A coalbed methane well just east of the Pumpkin Buttes in southern Campbell County. (Dustin Bleizeffer/WyoFile)

Wyoming is a national leader in many aspects of oil and gas industry management, but recent developments threaten to undermine our effective and conservative approach. 

Currently we require financial assurance that wells are drilled to the highest safety standards and that they will be competently plugged, abandoned and site-reclaimed when they no longer produce. The Wyoming Oil and Gas Conservation Commission also requires modest bonds to assure operators clean up and plug wells when their useful lives are over. And we require when a well has not produced for three years (is “idle”) the operator must provide a bond (like an insurance policy or a cash guarantee) of $10 per foot, which can be used by the state to properly plug and reclaim the well if the operator does not do so. 

Without these bonds or the recently eliminated Conservation Tax that helped fund the WOGCC’s work, Wyoming taxpayers would be liable for paying for this work on private (“fee”) and state mineral deposits. There are many thousands of such wells, and tens of thousands of additional permitted wells not yet drilled.

This system has worked reasonably well over the years. WOGCC data show that, from 1997 through July 2016, the commission spent $13.9 million to plug 1,710 orphan wells. But only $3.5 million of this came from forfeited operator bonds, and the commission was forced to make up the extra $10.4 million from the Conservation Tax fund.

As of May 7 this year, the WOGCC website showed 2,898 orphan wells remain unplugged. Not shown are the depths of those wells, total estimated cost of plugging them or the total value of forfeited bonds available to pay for the work. If we assume these wells average 2,000 feet deep and cost $10 per foot to plug and reclaim, the state’s liability will approach $58 million, less the value of any forfeited bonds. If the wells are deeper, the cost will be greater.

Fiscal prudence demands that Wyoming maintain bonding of idle oil and gas wells. In the past, the majority of orphaned wells were shallow (2,000 feet or less) coalbed methane wells on small pads. Today, horizontal oil wells range from 10,000 to 15,000 feet deep, with pads up to 40 acres, and could cost exponentially more to plug and reclaim. (The WOGCC has spent between $500,000 and $1 million to plug individual deep wells.)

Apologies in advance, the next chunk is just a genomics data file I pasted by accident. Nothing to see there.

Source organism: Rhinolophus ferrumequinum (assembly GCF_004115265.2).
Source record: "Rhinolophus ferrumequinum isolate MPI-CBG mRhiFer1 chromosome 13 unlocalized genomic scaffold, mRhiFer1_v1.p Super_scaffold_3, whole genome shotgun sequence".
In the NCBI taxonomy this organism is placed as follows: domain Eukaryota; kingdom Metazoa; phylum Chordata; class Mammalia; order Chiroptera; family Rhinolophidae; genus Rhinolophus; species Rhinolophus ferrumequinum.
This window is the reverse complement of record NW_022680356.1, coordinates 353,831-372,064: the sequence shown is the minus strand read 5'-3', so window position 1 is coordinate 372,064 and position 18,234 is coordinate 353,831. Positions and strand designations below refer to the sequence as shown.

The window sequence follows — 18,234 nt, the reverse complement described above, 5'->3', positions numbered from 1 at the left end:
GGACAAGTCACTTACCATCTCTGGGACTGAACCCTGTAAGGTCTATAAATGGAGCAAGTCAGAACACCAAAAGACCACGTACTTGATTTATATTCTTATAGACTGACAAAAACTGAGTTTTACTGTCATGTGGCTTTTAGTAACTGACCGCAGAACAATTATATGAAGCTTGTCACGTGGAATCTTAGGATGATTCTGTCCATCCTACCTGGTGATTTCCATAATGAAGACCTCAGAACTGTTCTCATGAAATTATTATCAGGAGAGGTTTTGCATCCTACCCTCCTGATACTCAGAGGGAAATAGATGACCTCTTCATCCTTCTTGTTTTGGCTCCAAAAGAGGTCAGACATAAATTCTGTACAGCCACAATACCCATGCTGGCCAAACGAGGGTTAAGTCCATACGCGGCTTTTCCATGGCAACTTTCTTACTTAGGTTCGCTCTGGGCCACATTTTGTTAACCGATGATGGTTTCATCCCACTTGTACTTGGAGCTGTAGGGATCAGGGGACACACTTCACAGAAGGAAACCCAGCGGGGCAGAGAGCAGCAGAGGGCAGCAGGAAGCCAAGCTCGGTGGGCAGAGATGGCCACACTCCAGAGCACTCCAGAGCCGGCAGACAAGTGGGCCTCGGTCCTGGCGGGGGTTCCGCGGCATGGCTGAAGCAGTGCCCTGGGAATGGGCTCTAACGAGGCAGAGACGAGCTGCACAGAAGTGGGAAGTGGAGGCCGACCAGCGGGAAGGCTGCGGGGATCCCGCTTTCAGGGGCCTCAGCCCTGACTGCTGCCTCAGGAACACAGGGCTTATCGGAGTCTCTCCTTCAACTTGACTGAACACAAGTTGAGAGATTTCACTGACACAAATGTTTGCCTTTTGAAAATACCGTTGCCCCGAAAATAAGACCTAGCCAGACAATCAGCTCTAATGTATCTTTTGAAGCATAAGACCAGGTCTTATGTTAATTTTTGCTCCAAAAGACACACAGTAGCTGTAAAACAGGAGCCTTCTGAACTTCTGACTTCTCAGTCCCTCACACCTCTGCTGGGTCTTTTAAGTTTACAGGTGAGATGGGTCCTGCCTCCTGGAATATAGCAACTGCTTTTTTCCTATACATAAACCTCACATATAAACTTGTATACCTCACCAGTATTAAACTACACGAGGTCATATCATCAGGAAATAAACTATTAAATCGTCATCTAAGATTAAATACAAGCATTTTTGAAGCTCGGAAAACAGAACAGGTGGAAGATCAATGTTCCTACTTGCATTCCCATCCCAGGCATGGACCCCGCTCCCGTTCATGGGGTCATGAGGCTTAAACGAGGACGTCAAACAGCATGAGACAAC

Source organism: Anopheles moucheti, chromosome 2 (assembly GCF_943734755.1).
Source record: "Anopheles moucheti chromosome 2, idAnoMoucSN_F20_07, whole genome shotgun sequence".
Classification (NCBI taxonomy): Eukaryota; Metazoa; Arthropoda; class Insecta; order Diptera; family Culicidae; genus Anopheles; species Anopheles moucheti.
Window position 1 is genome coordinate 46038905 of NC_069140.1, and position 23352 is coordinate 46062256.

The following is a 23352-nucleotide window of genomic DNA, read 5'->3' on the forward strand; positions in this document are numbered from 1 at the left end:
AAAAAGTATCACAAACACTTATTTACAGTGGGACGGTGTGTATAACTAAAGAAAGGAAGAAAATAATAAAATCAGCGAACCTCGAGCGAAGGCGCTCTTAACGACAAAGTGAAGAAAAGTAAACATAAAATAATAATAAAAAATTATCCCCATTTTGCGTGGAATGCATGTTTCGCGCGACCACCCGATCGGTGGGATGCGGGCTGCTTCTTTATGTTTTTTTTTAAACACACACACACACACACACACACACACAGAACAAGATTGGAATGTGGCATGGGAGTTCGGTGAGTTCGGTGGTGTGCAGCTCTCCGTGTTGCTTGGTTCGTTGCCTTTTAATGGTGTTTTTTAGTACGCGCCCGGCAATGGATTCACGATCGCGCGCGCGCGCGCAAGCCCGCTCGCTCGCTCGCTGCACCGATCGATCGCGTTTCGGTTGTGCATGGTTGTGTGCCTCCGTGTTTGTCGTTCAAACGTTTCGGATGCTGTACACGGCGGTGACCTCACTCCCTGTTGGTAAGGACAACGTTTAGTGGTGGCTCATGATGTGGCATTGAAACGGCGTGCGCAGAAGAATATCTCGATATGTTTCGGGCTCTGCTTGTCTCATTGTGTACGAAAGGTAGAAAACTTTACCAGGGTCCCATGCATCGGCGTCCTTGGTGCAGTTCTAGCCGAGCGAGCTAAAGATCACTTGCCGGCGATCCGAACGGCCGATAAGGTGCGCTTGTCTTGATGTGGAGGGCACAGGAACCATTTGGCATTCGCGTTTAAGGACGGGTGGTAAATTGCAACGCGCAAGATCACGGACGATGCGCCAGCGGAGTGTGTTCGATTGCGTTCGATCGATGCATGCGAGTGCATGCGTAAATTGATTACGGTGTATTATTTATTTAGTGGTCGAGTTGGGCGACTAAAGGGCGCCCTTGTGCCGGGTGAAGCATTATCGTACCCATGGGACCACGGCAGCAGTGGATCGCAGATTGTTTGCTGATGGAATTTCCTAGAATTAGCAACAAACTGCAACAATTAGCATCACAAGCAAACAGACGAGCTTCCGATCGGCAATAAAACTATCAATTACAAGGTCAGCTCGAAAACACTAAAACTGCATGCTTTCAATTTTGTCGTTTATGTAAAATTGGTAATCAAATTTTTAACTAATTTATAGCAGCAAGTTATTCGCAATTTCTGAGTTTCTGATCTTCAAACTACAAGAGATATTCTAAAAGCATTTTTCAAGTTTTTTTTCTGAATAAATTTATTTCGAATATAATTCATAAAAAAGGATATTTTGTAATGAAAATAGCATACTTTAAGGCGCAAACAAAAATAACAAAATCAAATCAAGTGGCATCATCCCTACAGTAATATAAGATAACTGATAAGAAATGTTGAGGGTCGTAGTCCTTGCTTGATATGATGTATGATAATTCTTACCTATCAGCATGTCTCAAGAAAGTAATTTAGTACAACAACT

More daunting, today’s record low fossil energy prices and the current financial turmoil in the industry almost surely presage an avalanche of un-bonded idle wells becoming orphans.

Moreover, chaotic energy markets and COVID-19 disruption are threatening Wyoming’s conservative approach to risk management. First, the WOGCC has reduced the Conservation Tax to 0 mils. Second, there is an ongoing campaign by a publically funded state-industry organization, the Enhanced Oil Recovery Institute, to essentially eliminate idle well bonding requirements, and to severely limit the efficacy of our underlying well bonding program. 

If idle well bonding were to be removed at this time of severely reduced state revenues, it is unclear how WOGCC would begin to fund its liability to plug the nearly 2,900 orphan wells already on the books, not to mention additional wells being shut in and orphaned each week. 

These idle and orphan wells are primarily on private surface — owned mostly by Wyoming citizens, taxpayers and voters. These landowners are burdened with the damages caused by idle or orphaned wells. They degrade and devalue property, provide a breeding ground for noxious weeds and threaten groundwater. How will the WOGCC or the legislature address this responsibility if industry is no longer required to provide bonds?  

Essentially, industry is trying to finance production of oil and gas into a down market by using the cash and credit that now insures the state against having to pay to clean up orphan wells. This is happening at a time when other jurisdictions — from Saudi Arabia to Russia to Texas — are considering curtailing production. Industry is asking for this break at a time when ExxonMobil is shutting down 75% of its Permian Basin rigs, and ConocoPhillips is reducing production by 460,000 barrels a day. Yet Wyoming is being asked to finance sustained production by shouldering more risk.  

Warren Buffett is fond of saying, “When the tide goes out you see who’s swimming naked.” If there ever was a time Wyoming should not expose our state to the risk of un-bonded wells being idled or abandoned, that time is now.

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Bob LeResche

Bob LeResche is a former Commissioner of Natural Resources of Alaska, energy executive and investment banker. He and his wife Carol own a ranch and heirloom vegetable farm near Clearmont, Wyoming. He is...

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